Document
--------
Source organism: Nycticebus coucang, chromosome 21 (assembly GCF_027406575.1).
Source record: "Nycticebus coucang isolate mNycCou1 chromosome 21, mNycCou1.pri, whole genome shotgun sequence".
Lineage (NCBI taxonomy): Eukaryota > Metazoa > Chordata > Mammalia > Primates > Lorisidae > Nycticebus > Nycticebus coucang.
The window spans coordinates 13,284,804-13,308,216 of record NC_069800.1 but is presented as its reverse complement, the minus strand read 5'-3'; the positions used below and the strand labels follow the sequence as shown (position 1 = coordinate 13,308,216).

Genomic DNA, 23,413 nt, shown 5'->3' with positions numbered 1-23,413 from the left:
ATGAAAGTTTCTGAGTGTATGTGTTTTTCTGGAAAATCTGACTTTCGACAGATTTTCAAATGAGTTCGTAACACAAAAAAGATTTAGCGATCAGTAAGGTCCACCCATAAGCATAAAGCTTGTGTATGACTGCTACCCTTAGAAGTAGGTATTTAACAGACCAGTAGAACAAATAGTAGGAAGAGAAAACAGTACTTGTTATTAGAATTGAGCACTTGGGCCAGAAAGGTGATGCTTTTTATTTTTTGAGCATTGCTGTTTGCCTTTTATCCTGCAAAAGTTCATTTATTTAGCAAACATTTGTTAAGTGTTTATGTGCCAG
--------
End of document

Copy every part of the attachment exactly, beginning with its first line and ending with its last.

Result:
Source organism: Nycticebus coucang, chromosome 21 (assembly GCF_027406575.1).
Source record: "Nycticebus coucang isolate mNycCou1 chromosome 21, mNycCou1.pri, whole genome shotgun sequence".
Lineage (NCBI taxonomy): Eukaryota > Metazoa > Chordata > Mammalia > Primates > Lorisidae > Nycticebus > Nycticebus coucang.
The window spans coordinates 13,284,804-13,308,216 of record NC_069800.1 but is presented as its reverse complement, the minus strand read 5'-3'; the positions used below and the strand labels follow the sequence as shown (position 1 = coordinate 13,308,216).

Genomic DNA, 23,413 nt, shown 5'->3' with positions numbered 1-23,413 from the left:
ATGAAAGTTTCTGAGTGTATGTGTTTTTCTGGAAAATCTGACTTTCGACAGATTTTCAAATGAGTTCGTAACACAAAAAAGATTTAGCGATCAGTAAGGTCCACCCATAAGCATAAAGCTTGTGTATGACTGCTACCCTTAGAAGTAGGTATTTAACAGACCAGTAGAACAAATAGTAGGAAGAGAAAACAGTACTTGTTATTAGAATTGAGCACTTGGGCCAGAAAGGTGATGCTTTTTATTTTTTGAGCATTGCTGTTTGCCTTTTATCCTGCAAAAGTTCATTTATTTAGCAAACATTTGTTAAGTGTTTATGTGCCAG